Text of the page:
celebrating
100
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Vintage  Fashion  and  Art

 showcasing

100

Years of Fashion

 

1900s Dresses (click on image to see more detail)

The Beginning of the Edwardian Era

As the Victorian era drew to its close, skirts for both day and evening were elongated at the back to form a train. The skirt’s silhouette was slim at the hip, achieved with pleating and smocking. Any fullness in the skirt was confined to below the knee. Decoration was applied using large and small tucks, hem ruffles, buttons and lace insertions. For day, ladies wore very high necks and the bosom was undefined with fullness over the boned bodice that would often drop to below the waist. These pigeon breast or monobosom bodices often featured wide cape type collars that dropped off the shoulders. Sleeves were generally fitted from shoulder to elbow from where fullness would extend to the wrist. It was not unusual to see a double-sleeved effect, which featured a small, gathered under sleeve revealed at the wrist.


Evening dresses were more daring and were worn off the shoulder, with or without sleeves. The Edwardian era began mid-decade and initially took a retro step, delighting in small balloon sleeves and very nipped-in waists last seen in 1895. Skirts, although full, were rounded and fabrics were soft and allowed to drape. It was de rigueur to wear a wide sash or cummerbund.


The retro look quickly faded in favor of the revolutionary designs of Paul Poiret. He quickly became the most prominent fashion designer in Paris. He showed slim, straight skirts and insisted on fewer undergarments. Due to his decrees, the high boned collar disappeared and women’s corsets were loosened, allowing them literally to breathe a sigh of relief. This new freedom made it possible to sport a higher-waisted look and Poiret’s empire line was popular. Most representative of the period were the amazingly detailed and superbly constructed gowns. These gowns featured lace, cord work, appliqué, soutache, beading, tucking and insertion – very often on the same gown! The great Haute Couture houses of this golden era include Worth, Doucet, Lanvin, Boue Souers, Callot Souers, Paquin, Lucile, and Fortuny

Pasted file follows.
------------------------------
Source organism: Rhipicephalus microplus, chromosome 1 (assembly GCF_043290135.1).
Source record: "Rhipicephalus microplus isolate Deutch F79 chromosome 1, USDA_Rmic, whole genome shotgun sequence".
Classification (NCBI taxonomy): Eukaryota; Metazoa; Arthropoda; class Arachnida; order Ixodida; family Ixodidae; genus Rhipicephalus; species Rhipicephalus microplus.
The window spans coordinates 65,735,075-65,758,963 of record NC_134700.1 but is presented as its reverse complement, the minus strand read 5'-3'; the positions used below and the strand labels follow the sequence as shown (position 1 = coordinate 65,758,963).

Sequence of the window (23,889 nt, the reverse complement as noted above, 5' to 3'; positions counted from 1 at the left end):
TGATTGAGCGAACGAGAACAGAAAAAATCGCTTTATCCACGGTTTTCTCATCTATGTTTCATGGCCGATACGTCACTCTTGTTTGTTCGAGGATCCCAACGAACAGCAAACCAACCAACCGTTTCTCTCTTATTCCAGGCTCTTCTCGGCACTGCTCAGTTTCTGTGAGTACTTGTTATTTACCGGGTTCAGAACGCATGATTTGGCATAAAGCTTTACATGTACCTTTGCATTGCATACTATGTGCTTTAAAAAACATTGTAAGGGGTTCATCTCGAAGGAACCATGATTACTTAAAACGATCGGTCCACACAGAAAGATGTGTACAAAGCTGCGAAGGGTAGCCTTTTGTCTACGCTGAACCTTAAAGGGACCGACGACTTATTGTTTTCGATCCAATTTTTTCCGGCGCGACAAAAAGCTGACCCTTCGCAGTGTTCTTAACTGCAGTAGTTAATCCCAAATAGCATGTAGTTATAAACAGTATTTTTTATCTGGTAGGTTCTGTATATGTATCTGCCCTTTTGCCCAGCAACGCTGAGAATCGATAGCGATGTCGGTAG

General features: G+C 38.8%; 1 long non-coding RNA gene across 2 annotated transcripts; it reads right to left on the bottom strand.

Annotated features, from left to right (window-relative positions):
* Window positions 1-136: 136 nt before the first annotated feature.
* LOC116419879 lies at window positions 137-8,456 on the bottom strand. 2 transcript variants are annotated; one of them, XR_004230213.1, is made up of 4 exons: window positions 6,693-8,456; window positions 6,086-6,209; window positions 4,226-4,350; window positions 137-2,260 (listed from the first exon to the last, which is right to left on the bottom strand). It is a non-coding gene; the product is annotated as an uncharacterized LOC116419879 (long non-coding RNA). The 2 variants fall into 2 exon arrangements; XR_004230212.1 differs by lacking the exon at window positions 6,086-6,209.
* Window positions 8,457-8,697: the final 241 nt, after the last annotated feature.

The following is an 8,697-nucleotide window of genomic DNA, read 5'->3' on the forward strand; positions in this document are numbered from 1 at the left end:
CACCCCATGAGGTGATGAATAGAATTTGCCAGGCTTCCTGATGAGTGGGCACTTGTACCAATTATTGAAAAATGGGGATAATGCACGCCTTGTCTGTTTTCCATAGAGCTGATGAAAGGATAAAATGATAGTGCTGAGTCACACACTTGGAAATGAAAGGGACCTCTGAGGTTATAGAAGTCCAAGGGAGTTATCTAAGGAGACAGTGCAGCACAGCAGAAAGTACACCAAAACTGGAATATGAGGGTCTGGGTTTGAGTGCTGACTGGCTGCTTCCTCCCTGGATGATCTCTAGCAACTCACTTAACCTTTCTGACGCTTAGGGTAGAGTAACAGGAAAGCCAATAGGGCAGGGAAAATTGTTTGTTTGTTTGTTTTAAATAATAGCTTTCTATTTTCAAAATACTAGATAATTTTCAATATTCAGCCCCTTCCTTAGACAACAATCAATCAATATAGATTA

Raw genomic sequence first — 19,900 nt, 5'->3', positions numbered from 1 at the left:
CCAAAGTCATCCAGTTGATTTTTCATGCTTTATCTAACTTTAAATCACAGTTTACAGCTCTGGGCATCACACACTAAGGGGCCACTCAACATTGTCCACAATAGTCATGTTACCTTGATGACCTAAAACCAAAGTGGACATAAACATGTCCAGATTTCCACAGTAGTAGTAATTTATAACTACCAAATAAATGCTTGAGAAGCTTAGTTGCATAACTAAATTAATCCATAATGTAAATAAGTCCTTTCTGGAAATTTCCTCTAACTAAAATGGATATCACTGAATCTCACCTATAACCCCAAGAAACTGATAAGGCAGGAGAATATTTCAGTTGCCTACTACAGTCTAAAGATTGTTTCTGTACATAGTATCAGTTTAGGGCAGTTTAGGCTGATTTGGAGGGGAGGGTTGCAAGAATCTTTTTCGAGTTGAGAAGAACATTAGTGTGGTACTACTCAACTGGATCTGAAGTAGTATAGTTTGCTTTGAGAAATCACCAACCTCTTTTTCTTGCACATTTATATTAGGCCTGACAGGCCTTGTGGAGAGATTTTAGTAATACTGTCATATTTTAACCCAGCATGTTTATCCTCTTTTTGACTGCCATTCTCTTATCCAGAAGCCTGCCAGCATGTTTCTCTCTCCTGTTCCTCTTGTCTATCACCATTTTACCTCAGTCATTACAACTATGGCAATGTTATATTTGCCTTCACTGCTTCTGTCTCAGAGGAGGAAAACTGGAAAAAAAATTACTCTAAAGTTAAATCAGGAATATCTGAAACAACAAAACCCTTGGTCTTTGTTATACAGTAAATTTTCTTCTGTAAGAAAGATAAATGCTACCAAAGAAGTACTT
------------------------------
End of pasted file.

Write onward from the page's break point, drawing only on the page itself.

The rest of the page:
Credits:  The Vintage Fashion Guild

Chronologically down and then top right column down and repeat.

1896 to 1900 House of Worth Metropolitan Museum of Art, NY

1900 House of Worth Label Metropolitan Museum of Art, NY

1900-02 Lord and Taylor Evening

Metropolitan Museum of Art

1900 Jeanne Hallee Evening Metropolitan Museum of Art, NY
1900 Jeanne Hallee Label  Metropolitan Museum of Art, NY

1900 Jeanne Hallee Afternoon Metropolitan Museum of Art, NY

1900 Maison Laferriere

 © Victoria and Albert Museum, London

1900 to 1903 Raoul Lafontan

Metropolitan Museum of Art

1900-03 Jacques Doucet 

Metropolitan Museum of Art

1902 Jacques Doucet Evening  

Metropolitan Museum of Art

1902 day dress, Maison Laferriere 

from the Museum of Fine Arts, Boston

1902 Womans dress in two parts, Jean-Philippe Worth 

from the Museum of Fine Arts, Boston

1902 Womans dress in two parts, Jean-Philippe Worth 

from the Museum of Fine Arts, Boston

1903 Jacques Doucet Afternoon

Metropolitan Museum of Art

Read the article: The Story Behind the Dress

1903 Jacques Doucet Afternoon Metropolitan Museum of Art, NY

1903 Chezar and Pillman

Metropolitan Museum of Art

1905 John Redfern 

from the Museum of Fine Arts, Boston

1900 to 05 Jacques Doucet Visiting dress 

Metropolitan Museum of Art, NY

1905-07 House of Paquin Evening Metropolitan Museum of Art

1905 Terhune of NY Afternoon Metropolitan Museum of Art, NY

1905 Liberty designed for Forma
© Victoria and Albert Museum, London

1905 House of Worth Evening  Metropolitan Museum of Art, NY

1905 Jeanne Hallee Evening Metropolitan Museum of Art, NY
1901 to 1905 Jeanne Hallee Label  Metropolitan Museum of Art, NY
1905 Lucille 
© Victoria and Albert Museum, London
1906 to 07 Jeanne Hallee Evening Metropolitan Museum of Art, NY

1905 to 07 Jacques Doucet Label Metropolitan Museum of Art, NY

1905 to 07 Jacques Doucet Metropolitan Museum of Art, NY

1907 Womans evening dress (in two parts), Jean-Philippe Worth from the Museum of Fine Arts, Boston

1907 to 08 Jacques Doucet Label  Metropolitan Museum of Art, NY
1907 to 08 Jacques Doucet Metropolitan Museum of Art, NY

1908 Evening dress | Jays Ltd 

© Victoria and Albert Museum, London

Fashionable Londoners in front of Harrods, 1909. The trailing skirts and broad-brimmed hats of mid-decade are giving way to narrower dresses and hats with deep crowns. Men wear top hats with formal morning dress or bowlers with lounge suits.

1908-10 Jacques Doucet Evening Metropolitan Museum of Art

1909-11 House of Worth Evening Metropolitan Museum of Art, NY

1909 to 10 Callot Soeurs Evening Metropolitan Museum of Art, NY

1901 to 1910 Mesdemoiselles Bausart, Royal Museums of Art and History, Brussels

1909 to 11 Mrs. Dunstan Dress Metropolitan Museum of Art, NY

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1900s Fortuny Label 

Metropolitan Museum of Art, NY

1909 Mariano Fortuny Delphos

© Victoria and Albert Museum, London

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